Will this push the rest of the market to pivot to Privacy Sandbox?
There are a lot of questions that Google must answer before consensus is reached. Much of the uncertainty is around if and how Google will privilege its own ads business over others. Questions like whether Google will have exclusive access to certain information from FLoC (Federated Learning of Cohorts) or any other parts of its Privacy Sandbox, or if it will stop using user click data for its own targeting, are being raised in meetings behind the scenes.
Google is often accused by marketers, publishers, and ad tech vendors alike for leveraging its technology — whether it’s the buying platform or the marketplace — to actually manipulate their revenue. If companies are going to bite the bullet and back the Privacy Sandbox then Google must be more open about its intentions.
“Replacing third-party cookies via cohorts rather than universal IDs, is a positive step towards a privacy-safe future for digital advertising,” said Joe Root, CEO of Permutive. “The challenge is the chaos this will cause in the interim, Google is all in on Privacy Sandbox proposals, which massively benefit Google — I can’t see Firefox and Apple implementing it.”
So, is this about privacy or a monopoly?
In many ways, it’s about both. While Google’s update tries to prove to the world that it’s acting ethically and with consumers in mind, it’s hard to ignore the more monopolistic agenda this could point toward. Not long after unveiling its FLoC solution, it could be argued that Google is trying to nudge advertisers to switch their focus to cohort-based targeting. Is this another example of a tech giant using the death of the cookie to give its own products an advantage within its walled garden? The Competition and Markets Authority (CMA), which are already investigating Google’s Privacy Sandbox tools, will have to respond.
“What this also reminds us is that digital advertisers cannot put all their faith in ID-based solutions for the post-cookie world,” said Peter Wallace, managing director, EMEA at GumGum, an ad tech company that specializes in contextual advertising. “That’s why advertisers will have to turn to solutions that don’t rely on PII data to create a more level playing field and allow a unified targeting strategy across the walled gardens.”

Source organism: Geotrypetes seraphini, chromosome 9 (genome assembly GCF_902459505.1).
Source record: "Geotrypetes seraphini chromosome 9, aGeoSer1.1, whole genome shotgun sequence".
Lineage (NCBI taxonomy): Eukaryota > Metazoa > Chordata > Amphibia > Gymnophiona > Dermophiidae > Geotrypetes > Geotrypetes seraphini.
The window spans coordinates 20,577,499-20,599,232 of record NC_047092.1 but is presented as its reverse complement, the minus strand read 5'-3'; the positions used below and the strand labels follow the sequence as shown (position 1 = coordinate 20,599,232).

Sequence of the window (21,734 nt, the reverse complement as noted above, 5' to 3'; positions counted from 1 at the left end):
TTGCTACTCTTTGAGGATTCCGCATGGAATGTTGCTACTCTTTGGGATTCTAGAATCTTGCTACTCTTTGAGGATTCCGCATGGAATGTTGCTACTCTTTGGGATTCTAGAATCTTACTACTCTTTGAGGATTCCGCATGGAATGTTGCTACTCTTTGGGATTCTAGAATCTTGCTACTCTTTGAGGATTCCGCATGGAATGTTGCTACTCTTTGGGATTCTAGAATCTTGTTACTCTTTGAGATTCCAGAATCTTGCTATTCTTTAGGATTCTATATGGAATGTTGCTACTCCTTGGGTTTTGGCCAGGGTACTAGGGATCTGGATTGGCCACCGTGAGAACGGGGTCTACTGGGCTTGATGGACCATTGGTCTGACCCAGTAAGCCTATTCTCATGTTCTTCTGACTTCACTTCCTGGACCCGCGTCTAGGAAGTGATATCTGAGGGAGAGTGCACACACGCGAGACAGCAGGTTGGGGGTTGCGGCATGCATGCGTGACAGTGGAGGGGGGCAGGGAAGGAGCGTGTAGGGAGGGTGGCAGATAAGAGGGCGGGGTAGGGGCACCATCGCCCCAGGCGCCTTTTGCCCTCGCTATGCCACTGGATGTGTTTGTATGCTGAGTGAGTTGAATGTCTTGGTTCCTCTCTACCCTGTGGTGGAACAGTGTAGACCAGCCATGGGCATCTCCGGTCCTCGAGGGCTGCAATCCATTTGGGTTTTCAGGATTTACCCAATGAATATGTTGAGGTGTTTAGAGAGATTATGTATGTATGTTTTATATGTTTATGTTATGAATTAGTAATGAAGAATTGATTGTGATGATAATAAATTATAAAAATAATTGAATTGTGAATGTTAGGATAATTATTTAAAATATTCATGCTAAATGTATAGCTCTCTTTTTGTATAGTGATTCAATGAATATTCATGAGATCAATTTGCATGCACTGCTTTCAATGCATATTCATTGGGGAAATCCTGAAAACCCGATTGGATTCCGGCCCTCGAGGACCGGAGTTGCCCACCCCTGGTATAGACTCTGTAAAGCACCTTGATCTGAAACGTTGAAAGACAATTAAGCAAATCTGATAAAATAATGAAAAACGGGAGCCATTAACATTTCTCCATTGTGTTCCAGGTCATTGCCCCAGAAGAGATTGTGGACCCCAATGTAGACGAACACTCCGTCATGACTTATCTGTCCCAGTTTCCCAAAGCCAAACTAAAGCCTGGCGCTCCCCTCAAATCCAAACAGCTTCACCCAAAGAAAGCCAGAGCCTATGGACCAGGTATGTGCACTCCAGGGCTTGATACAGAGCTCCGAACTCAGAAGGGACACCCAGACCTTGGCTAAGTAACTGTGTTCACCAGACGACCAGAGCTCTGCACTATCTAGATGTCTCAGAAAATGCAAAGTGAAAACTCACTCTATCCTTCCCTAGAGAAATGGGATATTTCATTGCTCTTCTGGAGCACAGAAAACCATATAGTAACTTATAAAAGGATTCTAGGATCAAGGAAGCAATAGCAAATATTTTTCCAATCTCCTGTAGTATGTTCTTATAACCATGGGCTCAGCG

Help me read between the lines here?
Google is signaling aggressively that the era of direct consumer targeting as we’ve known it is ending. It pushed some ad businesses close to the ledge and made others walk back from it. The difference between the two groups is an acceptance that they will need to build their business around the Privacy Sandbox rather than hoping to find an alternative to it. Companies can still make money this way, they just need to make peace with the fact that they may never understand why their campaign ‘works’ or not and will be dependent on Google’s technology for future success.
Getting the market to depend on Privacy Sandbox is the new monopoly for Google going forward, and it’s one with greater scale because it removes the intellectual property of targeting and data knowledge, from the market and everyone else.
Why are marketers in a tizzy?
As it stands, there’s no strong solution for user-level attribution when third-party cookies go away. Sure, there’s a part of the Privacy Sandbox that’s focused on post-click attribution, but it hasn’t gotten very far. The hope had been that Google would be open to the idea of an alternate identifier being linked to its own identifier. However, that’s not going to be the case. So, it’s back to the drawing board for many marketers.
“While the news certainly created immense uncertainty, it’s clear that when it comes to attribution, the ship has sailed on many of the current granular models that were universally applied across all spend,” said Mario Diaz, CEO at contextual-targeting vendor Peer39. “We’re looking at a world where marketers will have different attribution models based on where they’re running. This also paints a clear road ahead for marketers to start looking at alternate data solutions that can survive these challenges, and still be universally applied.”